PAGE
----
Walking to St George’s
Walking to St Georges
“Everything in Life is an Opportunity” said Bobby.
“Even snuffing it, for an undertaker” he added.
Well, it seems that he now views the ‘very serious event‘ as an opportunity to live life in a more healthy way. It wasn’t unhealthy before, but did include quite a few cakes and fry-ups. So if I tell you he told me that it was one of the best things that’s happened to him, you might think he has lost the plot. I understand. Totally. In the first place, it’s now over four months since that fateful day and he is still here. Battered a bit. Knackered a bit. Philosophical a bit. But still here. Still laughing. Still wanting to write stories. And now he has even more scope.
The last few weeks have seen him travelling twice a week to St George’s Hospital for von Willebrand’s treatment. And then once a week for cardiac rehabilitation exercises at Epsom General. Treadmills, rowing machines and so on.
Part of rehabilitation is the need to consolidate it with lots of aerobic walking. Ten minutes warm up. Ten minutes cool down. In between, however much you can do without discomfort.
But where? And when? No hills allowed at present. But lots of opportunity involving daily activities. The first and brilliant is “A walk to St Georges Hospital” in Tooting. Parking there is an expensive nightmare. Train and bus is fine, but sedentary (or on strike!). Two hours, too. But there is a superb alternative. Full of historical interest. An ancient park. A notorious river in times not so long ago ago. Old industries. Famous Englishmen. A City Farm for children. And a market with spiritual history behind it. A bus garage that once oozed intrigue. Ironically based on the A24 highway from London to Worthing. Passing by our house at South Holmwood.
So welcome to our walk which we hope to encourage you to follow too. The walk starts in the car park of the National Trust property at Morden Hall Park.
This is an amazing property, completely surrounded by drab suburbia. Within sight of the ghastly, for some, Morden Underground Station. Terminus of the Northern Line.
These three pictures are just a five minute walk apart.
The Park’s prosperity came from the snuff mills set up on the River Wandle in the 18th Century. The eventual owner, Gilliat Hatfield, was a very philanthropic man who wanted others to benefit from his beloved estate. Eventually donating it to the NT in 1941. The river meanders through the park and has numerous footbridges crossing it.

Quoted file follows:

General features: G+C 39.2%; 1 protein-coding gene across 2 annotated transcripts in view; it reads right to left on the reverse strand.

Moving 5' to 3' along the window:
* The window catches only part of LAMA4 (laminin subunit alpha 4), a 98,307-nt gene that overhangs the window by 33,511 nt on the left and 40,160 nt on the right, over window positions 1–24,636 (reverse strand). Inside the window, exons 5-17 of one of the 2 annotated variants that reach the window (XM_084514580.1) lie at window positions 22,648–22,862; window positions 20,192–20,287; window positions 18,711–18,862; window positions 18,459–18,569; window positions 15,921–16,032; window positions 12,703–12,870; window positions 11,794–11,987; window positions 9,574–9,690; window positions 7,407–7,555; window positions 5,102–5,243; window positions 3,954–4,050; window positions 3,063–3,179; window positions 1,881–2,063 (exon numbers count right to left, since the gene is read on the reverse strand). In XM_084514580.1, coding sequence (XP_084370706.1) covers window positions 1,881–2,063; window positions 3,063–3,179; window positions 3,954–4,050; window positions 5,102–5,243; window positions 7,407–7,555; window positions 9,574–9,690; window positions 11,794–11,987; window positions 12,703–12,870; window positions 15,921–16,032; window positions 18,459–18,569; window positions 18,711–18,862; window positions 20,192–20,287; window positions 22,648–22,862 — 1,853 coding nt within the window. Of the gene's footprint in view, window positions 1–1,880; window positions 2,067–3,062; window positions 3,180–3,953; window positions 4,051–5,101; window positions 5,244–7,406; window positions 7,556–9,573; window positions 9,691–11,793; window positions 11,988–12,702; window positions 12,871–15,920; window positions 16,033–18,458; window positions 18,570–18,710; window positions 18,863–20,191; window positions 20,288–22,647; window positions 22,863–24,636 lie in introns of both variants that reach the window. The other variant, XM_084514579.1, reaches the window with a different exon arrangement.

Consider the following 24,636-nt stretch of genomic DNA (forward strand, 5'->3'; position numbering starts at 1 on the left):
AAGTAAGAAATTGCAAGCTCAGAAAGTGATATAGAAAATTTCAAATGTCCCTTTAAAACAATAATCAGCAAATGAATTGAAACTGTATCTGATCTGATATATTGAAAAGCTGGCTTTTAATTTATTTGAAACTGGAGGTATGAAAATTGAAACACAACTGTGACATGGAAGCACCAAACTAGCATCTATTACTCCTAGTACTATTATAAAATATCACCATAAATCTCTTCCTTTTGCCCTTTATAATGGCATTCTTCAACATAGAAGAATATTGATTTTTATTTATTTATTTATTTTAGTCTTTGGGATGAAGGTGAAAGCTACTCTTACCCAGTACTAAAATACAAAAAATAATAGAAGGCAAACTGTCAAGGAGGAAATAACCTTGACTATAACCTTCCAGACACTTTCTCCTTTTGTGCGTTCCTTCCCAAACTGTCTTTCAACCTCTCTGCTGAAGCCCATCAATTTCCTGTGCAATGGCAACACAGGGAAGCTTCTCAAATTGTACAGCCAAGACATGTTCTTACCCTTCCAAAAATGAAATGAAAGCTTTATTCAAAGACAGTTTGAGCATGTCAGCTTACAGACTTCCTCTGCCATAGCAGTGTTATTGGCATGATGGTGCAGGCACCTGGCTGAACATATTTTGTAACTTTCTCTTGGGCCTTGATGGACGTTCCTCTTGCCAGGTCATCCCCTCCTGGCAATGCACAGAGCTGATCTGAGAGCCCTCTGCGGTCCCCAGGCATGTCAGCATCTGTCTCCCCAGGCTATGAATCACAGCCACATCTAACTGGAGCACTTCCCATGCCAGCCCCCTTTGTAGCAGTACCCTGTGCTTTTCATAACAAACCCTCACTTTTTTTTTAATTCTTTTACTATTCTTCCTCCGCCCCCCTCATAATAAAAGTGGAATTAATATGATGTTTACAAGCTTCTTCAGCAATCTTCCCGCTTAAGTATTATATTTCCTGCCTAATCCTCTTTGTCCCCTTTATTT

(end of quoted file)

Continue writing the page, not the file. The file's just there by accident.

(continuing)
The car park is free to NT members. There is a lovely, very popular café there next to the garden centre. Morden Hall Park deserves a blog or two of its own. But this a walk and a fleeting glance of a far different world to that over the garden wall. So leaving the car park crossing the footbridge over the river – be sure to look for fish. There are some very large specimens such as ghost carp and barbel that are captive within the river environment within the park.
Walking between the café and garden centre, you go through the arch into the park itself. Follow the signs for the Wandle Trail.
Turn alongside the river to a beautiful white iron bridge and keep to the left signposted by Sustrans to join the boardwalk that eventually will take you to the edge of the park by the tramway.
The tramway runs between Croydon and Wimbledon. Built partly on old railway lines. Historically part of the trackbed lies where once the Surrey Iron Railway ran. Horsedrawn before steam engines were invented it was one of the world’s earliest railways. We can recommend a good read of its route, which includes the whole area in which the walk is situated.
From here you have left the park and continued on the Wandle trail.
A long time ago. It clouded over as we reached the A24 and the end of this section of the Wandle Trail. You can carry on by bike or foot all the way to the Thames at Wandsworth. Or Indeed east from the start in Morden Hall Park back towards Croydon. But we were heading along the main road on the last lap to St George’s in Tooting.
Passing first the Charles Holden pub at Colliers Wood and the Underground station opposite. Make a note of the name, for he is the reason for the third part of the Trilogy coming up shortly.
And finally to St Georges Hospital in Tooting. Scene of many ‘adventures’, some described in earlier blogs.
In the four months now since the ‘Very Serious Event‘, Bobby has walked this walk in both directions probably twenty times. Going back is particularly nice in having the chance to have lunch in the NT café.
But, of course, it couldn’t last forever. The walk is lovely. Getting to and from the Park a real problem. By car or public transport, it’s an hour without the walk. Roughly two hours in total. Each way, although one day starts in Islington in the morning and that has led to two more very different stories to follow in this trilogy.
For now, the extreme medication is being relaxed and Bobby will not have to go regularly two days a week any more. But there will be other occasions to come to for what is his home hospital because of the Ruth Myles Unit. And he only took me once. On a nice sunny day.